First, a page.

Wednesday, 20 July 2016

Saddle Stool ready!

After vacation and some tool rehab side projects, back to the stool build.

Where did I stop last time? Oh yes, legs have been done, seat was shaped and I was asking if I should saddle the stool.
To make it short, I have decided to not doing it. It's a prototype and I will build another one from better material. Then I will care about the seat plank a bit more.
That said the next step was to glue in the legs and to wedge them.

I've sawed a slot in every leg end tenon.

Sawing the slots for the wedges

Then I have made some wedges....

A wedge for every leg

....and wedged every leg.

Finally I have glued in the legs and drove home the wedges.

After the glue was cured I sawed the ends flush. Now I could see that all of the joints were a bit patchy.

Flush cut joint (and gaps)

The last action was to cut the legs to length. That for I have made a very special jig ;-)
I have clamped a piece of wood into my vise and clamped a pencil at the desired height. Then I have flipped the stool over so that the seat was laying flat on my bench and scribed a line at every leg.

Incredible height jig ;-)

The legs were cut to length by sawing along the pencil line. If you will saw along the pencil line you will have a nice cut at the end and just a little point in the middle to plane of.

Sawing along the pencil line

All this done I gave the stool a finishing. The seat was painted with some lacquer varnish in black (which is somehow translucent so you can see the grain structure) and the legs received my typical wax varnish.

More or less finished

Here I am - Stool done!

And here is what I was aiming for: Ercol Saddle Stool example

Not too bad, or? But wait....

What can I say? I am pretty unsatisfied and unhappy with the result of the project.
From a design point of view the stool is looking like what I was aiming for (without being a copy cat).
From a technical point of view the stool is full of issues.

What Have I Learned?

This is my first experience in making a seating. Even this simple stool is full of little quirks.

It started with figuring out how splay and rake of the legs is working and how it has to be laid out.
That alone costs me hours of thinking. Finally I found out how to layout both angles and  it looked liked a piece of cake since this moment.

Drilling the holes into the seat plank is easy. Just make a little jig which helps you to hold your brace at the right angles.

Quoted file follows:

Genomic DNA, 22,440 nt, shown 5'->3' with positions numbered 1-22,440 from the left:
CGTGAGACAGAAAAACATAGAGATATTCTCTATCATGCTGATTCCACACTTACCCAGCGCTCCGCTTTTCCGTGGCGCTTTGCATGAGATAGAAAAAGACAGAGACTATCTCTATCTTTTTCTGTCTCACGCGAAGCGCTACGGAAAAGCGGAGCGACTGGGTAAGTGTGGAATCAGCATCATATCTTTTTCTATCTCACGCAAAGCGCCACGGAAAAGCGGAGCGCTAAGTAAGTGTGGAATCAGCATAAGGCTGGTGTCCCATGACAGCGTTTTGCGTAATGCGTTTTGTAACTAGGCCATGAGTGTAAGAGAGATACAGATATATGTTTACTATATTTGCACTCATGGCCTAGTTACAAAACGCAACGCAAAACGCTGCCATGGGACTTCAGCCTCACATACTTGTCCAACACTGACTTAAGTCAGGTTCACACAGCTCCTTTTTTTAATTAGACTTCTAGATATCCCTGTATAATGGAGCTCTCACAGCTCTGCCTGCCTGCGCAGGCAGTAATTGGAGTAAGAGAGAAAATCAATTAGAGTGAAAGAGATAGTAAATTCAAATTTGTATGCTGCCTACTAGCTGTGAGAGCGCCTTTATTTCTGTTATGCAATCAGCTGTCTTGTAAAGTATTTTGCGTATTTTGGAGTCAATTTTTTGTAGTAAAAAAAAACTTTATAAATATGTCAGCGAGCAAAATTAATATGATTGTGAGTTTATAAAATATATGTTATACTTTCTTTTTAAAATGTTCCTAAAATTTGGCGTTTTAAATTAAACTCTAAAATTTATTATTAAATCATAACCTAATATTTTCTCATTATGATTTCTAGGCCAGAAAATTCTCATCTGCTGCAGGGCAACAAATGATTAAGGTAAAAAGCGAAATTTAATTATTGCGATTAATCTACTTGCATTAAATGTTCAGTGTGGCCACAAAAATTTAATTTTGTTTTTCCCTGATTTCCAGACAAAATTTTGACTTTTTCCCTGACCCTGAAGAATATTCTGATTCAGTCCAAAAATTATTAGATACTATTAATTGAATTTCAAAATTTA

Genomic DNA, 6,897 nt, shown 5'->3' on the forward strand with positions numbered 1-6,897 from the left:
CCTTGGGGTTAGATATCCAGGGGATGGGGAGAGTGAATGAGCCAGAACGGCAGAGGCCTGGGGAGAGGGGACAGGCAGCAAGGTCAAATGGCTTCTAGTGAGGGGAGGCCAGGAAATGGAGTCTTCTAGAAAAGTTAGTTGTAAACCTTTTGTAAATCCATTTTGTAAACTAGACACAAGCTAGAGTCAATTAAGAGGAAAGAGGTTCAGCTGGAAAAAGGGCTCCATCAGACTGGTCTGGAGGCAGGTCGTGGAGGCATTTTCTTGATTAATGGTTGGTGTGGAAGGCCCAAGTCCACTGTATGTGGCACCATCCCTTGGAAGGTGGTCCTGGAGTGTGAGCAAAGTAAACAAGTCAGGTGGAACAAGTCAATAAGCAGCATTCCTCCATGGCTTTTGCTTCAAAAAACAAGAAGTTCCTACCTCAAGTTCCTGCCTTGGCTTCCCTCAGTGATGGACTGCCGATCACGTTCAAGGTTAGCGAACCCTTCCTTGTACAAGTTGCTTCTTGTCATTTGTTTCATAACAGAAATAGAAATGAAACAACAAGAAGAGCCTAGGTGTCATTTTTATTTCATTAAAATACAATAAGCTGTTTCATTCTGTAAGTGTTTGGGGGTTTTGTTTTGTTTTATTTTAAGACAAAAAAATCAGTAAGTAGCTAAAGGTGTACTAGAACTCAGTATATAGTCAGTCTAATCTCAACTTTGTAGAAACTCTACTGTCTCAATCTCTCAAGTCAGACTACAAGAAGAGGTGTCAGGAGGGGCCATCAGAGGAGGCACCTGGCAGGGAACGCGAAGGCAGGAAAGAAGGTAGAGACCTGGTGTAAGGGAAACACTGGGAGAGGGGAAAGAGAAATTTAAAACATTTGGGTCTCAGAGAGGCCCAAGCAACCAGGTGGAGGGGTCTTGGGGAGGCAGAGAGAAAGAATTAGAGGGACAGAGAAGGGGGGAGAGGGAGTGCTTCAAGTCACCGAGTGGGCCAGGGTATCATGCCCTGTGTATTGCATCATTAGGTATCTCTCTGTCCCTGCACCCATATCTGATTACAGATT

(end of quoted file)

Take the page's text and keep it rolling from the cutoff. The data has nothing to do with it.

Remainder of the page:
Even at this point it was found, that the chosen wood for the seat plank is not ideal. At latest when reaming, it was much more obvious. I had chip and tear out at every hole which made them dead ugly.

Shaping the legs was easy to do. A plane, a spoke shave and a scraper are sufficient to do this task.
Nevertheless, it requires some practice to get the desired shape.
Tapering the legs ends requires some attention. I have tapered the first leg from the wrong end. Not the end of the world, but it was not really to fix. Apart from tapering all legs on the wrong end too.
And this is the second serious issue I have. The tapered tenons did not fit the reamed holes properly. All leg ends have got a little gap if the they were inserted into their holes.
So that has to be improved and I have to make some more tests. Either the tenon cutter is not properly adjusted or the reamer. My guess is, it is the tenon cutter.

To shape the seat plank seemed to be an easy task. But once again - I have chosen the wrong material for the seat. The second point is that I think it would have been better to chose another grain direction.
In any direction you have to shape end grain. I have chosen to run the grain from front to back, which means that I had to shape end grain at the most awkward location - at the back of the seat where I have got that nice cut out. I think it would have been much easier to handle if that would have been long grain.

And last but not least, have I mentioned that I have chosen the wrong seat material with the wrong grain direction?
I think the problem is not the wood species (it's Spruce). The problem is the board I have used.
It is one of these laminated softwood boards you can buy at a big box store. The material they are using for these type of boards is really crappy. It is brittle so that I had chip and tear out all the time. The end grain is not really to handle because they don't care about the grain direction when these boards are laminated. I think that is because they were made for machining them.
I haven't thought about it enough as I have chosen the grain direction. Now, the stool ready, I'm recognizing that the board is flexing. I guess that will end in a break. My assumption is, that it would have been better to have the grain running from left to right.


Anyway, the reason for building a prototype is to figure out all such issues and to learn from.
I have learned a lot of new things, but I have to deepen and to solidify these skills.

I won't give up. I like these little stools a lot and I would like to have a self made version. Furthermore I've got another chair design in mind.
For new tries I need some new material. On Monday I have ordered it.
Next I will try Ash for the seat plank.

Stay tuned!

1 comment:

  1. Thank You for sharing your reflections on how you have made the stool. It really looks professionally made and easy to make. A good use of worn out saddle.